CANADA, Bank of Montreal halfpenny, 1844


CANADA, QUEBEC, token, 1844, Obverse: front of bank, PROVINCE OF CANADA, BANK OF MONTREAL, Reverse: arms in garter, BANK TOKEN HALFPENNY 1844, Edge: plain, copper, 28mm, KM-Tn18, cleaned XF

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Most of the Quebec bank tokens are common.

Banks started putting out tokens backed by reserves in the 1840s. In 1850 parliament authorized certain banks to issue tokens that would be legal tender throughout the designated provinces.

In the Canadian catalogs there is a standard set of pre-Unification tokens presented. Apparently there was a disorderly coin shortage for most of Canadian history before 1858.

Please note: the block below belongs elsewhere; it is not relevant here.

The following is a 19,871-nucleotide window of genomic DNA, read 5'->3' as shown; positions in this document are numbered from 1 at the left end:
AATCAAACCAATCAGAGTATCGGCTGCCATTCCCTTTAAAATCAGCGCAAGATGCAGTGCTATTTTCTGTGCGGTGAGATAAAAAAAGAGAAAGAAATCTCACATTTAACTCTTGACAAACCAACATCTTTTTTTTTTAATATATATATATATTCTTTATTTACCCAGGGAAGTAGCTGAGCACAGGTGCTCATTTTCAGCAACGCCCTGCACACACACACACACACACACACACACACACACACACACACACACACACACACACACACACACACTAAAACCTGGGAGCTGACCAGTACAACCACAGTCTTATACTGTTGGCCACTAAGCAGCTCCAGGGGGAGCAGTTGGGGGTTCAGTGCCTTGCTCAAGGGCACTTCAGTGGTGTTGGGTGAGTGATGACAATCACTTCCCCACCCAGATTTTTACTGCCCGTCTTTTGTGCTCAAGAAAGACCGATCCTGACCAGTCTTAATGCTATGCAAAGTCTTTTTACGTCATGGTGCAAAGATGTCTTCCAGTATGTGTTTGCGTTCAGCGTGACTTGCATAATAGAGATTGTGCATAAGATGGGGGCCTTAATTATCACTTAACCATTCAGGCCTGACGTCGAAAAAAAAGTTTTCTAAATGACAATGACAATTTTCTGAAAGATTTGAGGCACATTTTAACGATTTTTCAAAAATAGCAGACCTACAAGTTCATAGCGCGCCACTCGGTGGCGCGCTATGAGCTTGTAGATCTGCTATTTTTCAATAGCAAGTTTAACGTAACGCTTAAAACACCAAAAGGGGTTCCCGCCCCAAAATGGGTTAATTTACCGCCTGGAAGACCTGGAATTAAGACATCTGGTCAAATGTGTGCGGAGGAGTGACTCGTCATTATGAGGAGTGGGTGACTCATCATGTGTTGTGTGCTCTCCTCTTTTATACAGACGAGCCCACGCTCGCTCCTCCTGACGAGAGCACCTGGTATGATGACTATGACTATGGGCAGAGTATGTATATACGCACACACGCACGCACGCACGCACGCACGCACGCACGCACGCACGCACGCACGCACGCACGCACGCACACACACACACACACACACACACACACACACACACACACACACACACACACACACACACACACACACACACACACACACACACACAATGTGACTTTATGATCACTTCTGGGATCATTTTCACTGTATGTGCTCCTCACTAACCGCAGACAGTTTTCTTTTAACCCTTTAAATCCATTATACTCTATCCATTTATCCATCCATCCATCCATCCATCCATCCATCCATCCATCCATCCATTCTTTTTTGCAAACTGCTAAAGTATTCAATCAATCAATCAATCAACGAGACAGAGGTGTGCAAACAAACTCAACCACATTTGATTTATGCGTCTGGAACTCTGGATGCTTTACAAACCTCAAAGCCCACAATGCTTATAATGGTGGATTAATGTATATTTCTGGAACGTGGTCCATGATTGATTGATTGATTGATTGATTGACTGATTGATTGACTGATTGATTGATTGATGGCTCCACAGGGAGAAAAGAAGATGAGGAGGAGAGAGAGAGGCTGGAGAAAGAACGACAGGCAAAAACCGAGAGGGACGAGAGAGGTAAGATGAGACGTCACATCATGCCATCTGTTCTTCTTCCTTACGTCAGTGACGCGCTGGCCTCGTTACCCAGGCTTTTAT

A token is used like a coin but is not a coin. Rather, it stands for a coin without the value of the coin. Maybe its copper, but says its value is the same as a silver coin. Usually tokens were made privately, but sometimes governments got involved.

The word “exonumia” is used to describe all kinds of things that are “like” coins but are not coins. I wrote a blog post on that subject. Basic categories: 1. used like a coin but not issued by a national government, 2. looks like a coin but not made for spending, 3. other things that we are interested in.